Deputy Editor Charlie O’Keeffe reports on university leaders warning that immigration restrictions imposed on international students may damage the British Economy

Written by Charlie O'Keeffe

The number of students enrolling from abroad has dropped by one third. Universities UK (UUK), a body which represents mainstream colleges and universities, said that this stems from the government’s new policies, as well as visa fee increases.

‘I regret the fact the government appears to want to diminish our success in this area,’ said Vivienne Stern, UUK’s chief executive, on the reduction in international student enrolment. 

‘If they go further, they will damage the economies of towns and cities throughout the UK, as well as many universities. Given we should be doing everything we can to promote economic growth, this seems to be getting the priorities wrong,’ warned Stern.

‘Our new data shows that if they wanted to see a reduction in numbers, they have already achieved that through policy changes introduced earlier this year,’ Ms. Stern pointed out.

A UUK survey of 70 universities found that, since January’s immigration rule changes, postgraduate taught courses have seen international enrolment drop by over 40%. These January rules prevent international students on postgraduate courses from bringing family with them.

…since January’s immigration rule changes, postgraduate taught courses have seen international enrolment drop by over 40%

The threat to the right to work in the UK after graduating is the other factor that UUK stressed. International students are reportedly uncertain whether they will be allowed to work, after the government asked for a review of the policy that international students are entitled to stay for at least two years once their course is completed.

Ms. Stern called on, not only the government, but ‘all political parties’  to reassure prospective international students ‘that the UK remains open, and the graduate visa is here to stay’ in the run-up to the general election.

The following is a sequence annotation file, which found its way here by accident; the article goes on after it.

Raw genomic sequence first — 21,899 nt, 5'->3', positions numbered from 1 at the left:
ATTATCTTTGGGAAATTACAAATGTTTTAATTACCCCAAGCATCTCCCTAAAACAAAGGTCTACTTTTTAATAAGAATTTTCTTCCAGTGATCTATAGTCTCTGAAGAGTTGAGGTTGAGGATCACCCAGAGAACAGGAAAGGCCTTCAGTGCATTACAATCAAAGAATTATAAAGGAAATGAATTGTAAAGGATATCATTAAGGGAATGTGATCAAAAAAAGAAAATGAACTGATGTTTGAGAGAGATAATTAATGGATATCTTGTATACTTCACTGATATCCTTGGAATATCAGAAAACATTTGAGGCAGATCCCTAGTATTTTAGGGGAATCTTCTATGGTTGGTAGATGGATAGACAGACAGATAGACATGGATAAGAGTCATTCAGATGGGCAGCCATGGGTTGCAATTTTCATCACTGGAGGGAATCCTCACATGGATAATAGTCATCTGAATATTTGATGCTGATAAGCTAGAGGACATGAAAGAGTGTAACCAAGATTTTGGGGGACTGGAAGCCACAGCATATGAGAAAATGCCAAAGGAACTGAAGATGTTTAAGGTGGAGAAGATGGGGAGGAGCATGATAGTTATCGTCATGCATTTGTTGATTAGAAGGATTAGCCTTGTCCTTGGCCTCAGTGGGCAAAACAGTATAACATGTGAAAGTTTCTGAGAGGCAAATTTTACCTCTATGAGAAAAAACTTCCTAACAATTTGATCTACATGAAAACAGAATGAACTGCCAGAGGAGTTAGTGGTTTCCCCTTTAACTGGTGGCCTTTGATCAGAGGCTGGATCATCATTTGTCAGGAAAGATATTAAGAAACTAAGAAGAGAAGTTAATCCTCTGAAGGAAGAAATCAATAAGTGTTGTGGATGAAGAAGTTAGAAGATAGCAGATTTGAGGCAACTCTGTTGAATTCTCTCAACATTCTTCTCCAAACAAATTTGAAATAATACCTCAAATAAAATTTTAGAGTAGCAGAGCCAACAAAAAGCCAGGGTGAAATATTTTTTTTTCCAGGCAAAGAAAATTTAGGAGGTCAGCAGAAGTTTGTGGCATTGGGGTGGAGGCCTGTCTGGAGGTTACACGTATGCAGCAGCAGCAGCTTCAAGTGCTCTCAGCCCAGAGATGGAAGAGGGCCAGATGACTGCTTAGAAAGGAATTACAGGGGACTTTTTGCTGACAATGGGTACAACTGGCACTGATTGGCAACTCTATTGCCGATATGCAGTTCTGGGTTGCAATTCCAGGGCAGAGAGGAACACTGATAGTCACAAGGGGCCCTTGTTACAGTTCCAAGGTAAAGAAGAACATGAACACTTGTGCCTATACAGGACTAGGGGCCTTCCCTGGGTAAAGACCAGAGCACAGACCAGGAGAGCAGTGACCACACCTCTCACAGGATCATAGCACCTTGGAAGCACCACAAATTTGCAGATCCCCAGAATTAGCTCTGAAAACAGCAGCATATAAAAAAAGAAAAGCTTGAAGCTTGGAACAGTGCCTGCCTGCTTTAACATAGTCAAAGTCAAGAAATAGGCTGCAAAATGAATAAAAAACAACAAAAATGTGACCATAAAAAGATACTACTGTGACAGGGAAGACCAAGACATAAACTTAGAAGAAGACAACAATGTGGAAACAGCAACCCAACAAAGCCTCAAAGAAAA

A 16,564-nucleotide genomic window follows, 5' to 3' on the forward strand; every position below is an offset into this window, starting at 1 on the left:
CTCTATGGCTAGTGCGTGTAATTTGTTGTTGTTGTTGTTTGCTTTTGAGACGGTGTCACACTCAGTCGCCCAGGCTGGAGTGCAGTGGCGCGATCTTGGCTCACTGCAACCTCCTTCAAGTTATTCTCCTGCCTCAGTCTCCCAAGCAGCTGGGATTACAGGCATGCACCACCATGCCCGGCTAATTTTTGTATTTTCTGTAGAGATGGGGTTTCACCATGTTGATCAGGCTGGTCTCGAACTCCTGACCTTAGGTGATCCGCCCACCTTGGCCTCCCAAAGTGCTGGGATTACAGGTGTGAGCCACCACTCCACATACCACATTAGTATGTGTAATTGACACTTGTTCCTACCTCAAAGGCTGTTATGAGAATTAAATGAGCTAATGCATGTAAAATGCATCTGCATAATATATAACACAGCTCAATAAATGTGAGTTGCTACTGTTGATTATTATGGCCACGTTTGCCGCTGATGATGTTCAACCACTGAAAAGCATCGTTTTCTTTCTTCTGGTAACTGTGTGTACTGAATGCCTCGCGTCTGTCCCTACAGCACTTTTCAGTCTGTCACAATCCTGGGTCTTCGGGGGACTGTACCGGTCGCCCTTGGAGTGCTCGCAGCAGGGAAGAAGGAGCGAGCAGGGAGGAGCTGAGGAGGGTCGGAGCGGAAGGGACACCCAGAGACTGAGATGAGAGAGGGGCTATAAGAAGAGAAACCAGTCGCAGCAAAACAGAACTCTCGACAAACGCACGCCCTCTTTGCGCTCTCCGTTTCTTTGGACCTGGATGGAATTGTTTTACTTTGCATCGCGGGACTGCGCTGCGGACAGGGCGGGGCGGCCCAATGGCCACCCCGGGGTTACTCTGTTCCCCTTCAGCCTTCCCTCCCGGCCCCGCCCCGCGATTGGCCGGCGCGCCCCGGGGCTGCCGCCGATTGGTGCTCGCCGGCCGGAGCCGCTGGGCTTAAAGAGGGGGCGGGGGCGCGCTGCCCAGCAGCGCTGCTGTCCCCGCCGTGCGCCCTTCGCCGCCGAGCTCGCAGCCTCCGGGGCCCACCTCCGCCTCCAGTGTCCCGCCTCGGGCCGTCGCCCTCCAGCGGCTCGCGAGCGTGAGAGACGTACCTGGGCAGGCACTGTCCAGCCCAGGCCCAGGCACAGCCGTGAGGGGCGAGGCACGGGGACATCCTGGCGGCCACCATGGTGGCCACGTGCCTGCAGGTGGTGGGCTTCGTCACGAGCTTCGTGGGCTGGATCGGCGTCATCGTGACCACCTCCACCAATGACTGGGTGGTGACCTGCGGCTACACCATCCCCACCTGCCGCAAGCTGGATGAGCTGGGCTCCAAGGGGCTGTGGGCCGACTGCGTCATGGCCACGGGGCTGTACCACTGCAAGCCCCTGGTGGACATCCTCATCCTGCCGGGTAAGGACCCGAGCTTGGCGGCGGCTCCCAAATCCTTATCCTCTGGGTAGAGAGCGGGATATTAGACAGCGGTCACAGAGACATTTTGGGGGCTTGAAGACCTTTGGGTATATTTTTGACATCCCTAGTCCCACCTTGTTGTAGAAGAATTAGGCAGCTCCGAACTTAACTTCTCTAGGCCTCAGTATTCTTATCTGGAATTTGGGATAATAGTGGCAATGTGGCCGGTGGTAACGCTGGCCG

This story comes after, last summer, Guardian analysis revealed the extent of UK universities’ dependence on overseas tuition fees for their survival. They found that one in every five pounds that UK universities receive comes from international students.

Tim Bradshaw, the chief executive of the Russell Group of research-intensive universities, said that these international tuition fees benefit all students. However, with ‘government per-student funding falling’ the revenue is ‘now being asked to cover increasing deficits in both domestic teaching and publicly funded research.’

Prof Quintin McKellar, Hertfordshire’s vice-chancellor, stressed the benefit of international enrolments. 

‘Overseas students bring vibrancy and energy to our universities. They support courses which we would be unable to offer to our UK students without their recruitment and they greatly support our university finances.’

The University of Birmingham prides itself on its high number of international students, with more than 8,700 students from overseas studying here. Professor Robin Mason praises the ‘vibrant international student and staff community’, calling Birmingham ‘a global university in every sense.’

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